Meet Aleia Knight.
Aleia grew up in a small city in South Atlanta, Georgia called Fairburn. The middle child of five, Aleia first watched her two older sisters go to college, before returning home to pursue other things.
“Both of my sisters dropped out of college and I didn’t want that to be me. The community I was in was behind the times and people there had a mindset that if you’re here, you stay here. There was no encouragement to do better, be better. I didn’t want to have that mindset; I wanted to have my own. I needed a fresh view on the world and I felt the tech world was bigger out west.
When I was young, I lived with my aunt and she had a typewriter. Being where I’m from, there’s not a lot of exposure to the outside world. We didn’t have internet in my house. They taught us some computer stuff in school, but it was like how to use Ask Jeeves and stuff like that. Then I’d get home and use the old typewriter to type up and print stuff.”
Things took a turn for Aleia after a 7th grade science fair project on air quality won her a trip to Cape Canaveral, launching her fascination with NASA and current trajectory towards a career as a robotics engineer.
“The following year, they had a symposium and they picked two kids per state to go to Houston and I was one of the two in Georgia. So they flew us out there to the Houston Space Center and I got to meet all these CEOs and astronauts and we got to go behind the scenes and see where mission control was and where they trained the astronauts. We could even see them building the ships!
There was a dinner one of the last nights with all the current astronauts, some former astronauts, all the big wigs. This was also the year Wall-E came out, and so I got to sit and watch the premiere of Wall-E with all these Nasa people. At that moment, I was like this is it: I’m building robots that are adorable that go into space but for the purpose of helping the world.
After high school, Aleia worked up the strength to leave home and pursue her ambitious dreams.
“I just packed up one day and moved across the country to Arizona. I went to a tech school out there and got a degree in robotics. My distant future goal is to work at NASA because I’ve always loved math, science and space. I was originally going to be an astronaut, and then I thought, I don’t want to go into space---i just want to build their rockets!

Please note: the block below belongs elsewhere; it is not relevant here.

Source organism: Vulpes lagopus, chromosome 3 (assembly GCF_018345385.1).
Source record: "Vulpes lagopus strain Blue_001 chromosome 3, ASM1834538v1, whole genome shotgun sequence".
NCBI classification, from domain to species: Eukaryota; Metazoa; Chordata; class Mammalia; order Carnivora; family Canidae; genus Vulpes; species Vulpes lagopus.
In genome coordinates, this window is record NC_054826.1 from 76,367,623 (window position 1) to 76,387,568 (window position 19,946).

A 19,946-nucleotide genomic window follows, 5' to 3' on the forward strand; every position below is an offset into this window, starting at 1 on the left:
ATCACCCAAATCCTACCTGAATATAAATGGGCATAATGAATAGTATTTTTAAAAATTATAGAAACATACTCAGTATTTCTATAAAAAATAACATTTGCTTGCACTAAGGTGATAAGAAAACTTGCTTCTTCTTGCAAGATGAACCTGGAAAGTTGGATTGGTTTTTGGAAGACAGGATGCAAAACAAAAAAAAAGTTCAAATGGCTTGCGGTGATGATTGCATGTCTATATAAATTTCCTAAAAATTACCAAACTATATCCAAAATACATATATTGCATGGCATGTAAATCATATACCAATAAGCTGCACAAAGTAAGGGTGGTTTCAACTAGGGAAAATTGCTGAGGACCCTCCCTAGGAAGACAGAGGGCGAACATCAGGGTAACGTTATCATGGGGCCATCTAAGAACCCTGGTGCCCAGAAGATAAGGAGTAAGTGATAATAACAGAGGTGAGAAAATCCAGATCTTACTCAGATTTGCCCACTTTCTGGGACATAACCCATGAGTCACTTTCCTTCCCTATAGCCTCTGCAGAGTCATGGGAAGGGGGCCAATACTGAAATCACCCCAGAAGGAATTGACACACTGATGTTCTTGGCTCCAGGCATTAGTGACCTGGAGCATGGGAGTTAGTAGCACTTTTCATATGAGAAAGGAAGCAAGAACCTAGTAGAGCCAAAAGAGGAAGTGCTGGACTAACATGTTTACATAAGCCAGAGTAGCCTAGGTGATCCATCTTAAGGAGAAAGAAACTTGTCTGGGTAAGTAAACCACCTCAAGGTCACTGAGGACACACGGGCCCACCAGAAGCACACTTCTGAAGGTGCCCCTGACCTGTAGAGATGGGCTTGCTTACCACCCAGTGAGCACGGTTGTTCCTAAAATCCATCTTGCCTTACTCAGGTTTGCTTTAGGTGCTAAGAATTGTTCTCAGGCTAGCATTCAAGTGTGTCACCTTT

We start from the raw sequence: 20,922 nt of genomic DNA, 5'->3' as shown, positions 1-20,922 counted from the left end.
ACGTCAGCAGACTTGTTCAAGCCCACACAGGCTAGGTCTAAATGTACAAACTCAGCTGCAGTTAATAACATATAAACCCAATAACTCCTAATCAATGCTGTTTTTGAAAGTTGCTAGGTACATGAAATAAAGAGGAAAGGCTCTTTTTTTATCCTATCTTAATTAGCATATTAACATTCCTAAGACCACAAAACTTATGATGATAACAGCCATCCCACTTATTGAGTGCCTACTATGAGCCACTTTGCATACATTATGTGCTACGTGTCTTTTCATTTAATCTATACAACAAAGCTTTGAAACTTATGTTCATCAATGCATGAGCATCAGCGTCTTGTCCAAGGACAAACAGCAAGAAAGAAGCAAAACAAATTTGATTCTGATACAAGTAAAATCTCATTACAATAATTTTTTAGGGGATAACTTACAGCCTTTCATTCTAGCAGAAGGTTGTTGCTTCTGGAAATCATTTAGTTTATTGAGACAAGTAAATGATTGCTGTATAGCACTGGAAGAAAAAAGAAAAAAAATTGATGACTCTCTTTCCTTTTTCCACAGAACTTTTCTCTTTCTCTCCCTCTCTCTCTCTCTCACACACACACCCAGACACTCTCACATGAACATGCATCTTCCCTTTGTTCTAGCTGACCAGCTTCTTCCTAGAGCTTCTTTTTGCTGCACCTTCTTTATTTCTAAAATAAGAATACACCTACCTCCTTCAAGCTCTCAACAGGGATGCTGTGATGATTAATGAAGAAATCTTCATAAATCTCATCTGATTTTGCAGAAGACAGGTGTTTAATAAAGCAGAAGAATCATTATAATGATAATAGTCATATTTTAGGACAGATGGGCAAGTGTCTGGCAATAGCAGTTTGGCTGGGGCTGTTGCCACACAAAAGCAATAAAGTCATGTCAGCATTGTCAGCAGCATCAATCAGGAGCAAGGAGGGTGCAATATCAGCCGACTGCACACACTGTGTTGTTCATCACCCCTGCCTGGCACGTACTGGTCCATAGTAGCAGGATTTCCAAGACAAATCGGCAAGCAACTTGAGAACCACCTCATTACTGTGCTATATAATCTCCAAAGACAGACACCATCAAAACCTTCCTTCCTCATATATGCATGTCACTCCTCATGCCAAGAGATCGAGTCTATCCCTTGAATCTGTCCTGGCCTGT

I applied to Intel, but didn’t think I was going to get it. I had like half the qualifications. I thought “At the worst, they’ll tell me no and I can learn from that experience. And then they said yes!
At Intel, there was a lot of taking apart hardware and putting it back together. I started to realize I could do software and learn even more. So from there, I decided I wanted to work on more code-based projects.
That led me to hearing about a podcast Jeremy [Make School’s CEO], was on called “Learn to Code with Me.” Next thing I know, I was diving into Make School. I came to Preview Weekend, took a class and was like “This is it. I’m going to Make School!”
Now in her second term at Make School, Aleia has been able to fully immerse herself in tech, while working on several hackathon projects, attending events as a school ambassador, leading a “campus beautification committee,” and building a robotic bird bath in her free time. She hopes that one day she can use her skills to be a NASA engineer by day and spend her nights in an underground lab building robots.
“It’s easier to learn when you surround yourself with like-minded people. If you’re in an environment with the same types of people who like the same sort of things, it makes it more fun. I just love the fact that I can go home and I can talk with my roommate and the people I live with about all sorts of nerdy code stuff and then I can come here and be like “Hey, let’s all go to this event where there’s this software developer we’ve been following.”
I like robotics, but it seems like these days, tech changes so fast and you have to be able to adapt with it. Being an adult means learning how to adapt to things quickly and you learn more surrounding yourself with people who know more than you.
Most of the people who go here are from different places and have different ideas, but at the end of the day, we all have a goal we’re trying to reach besides living the day to day.”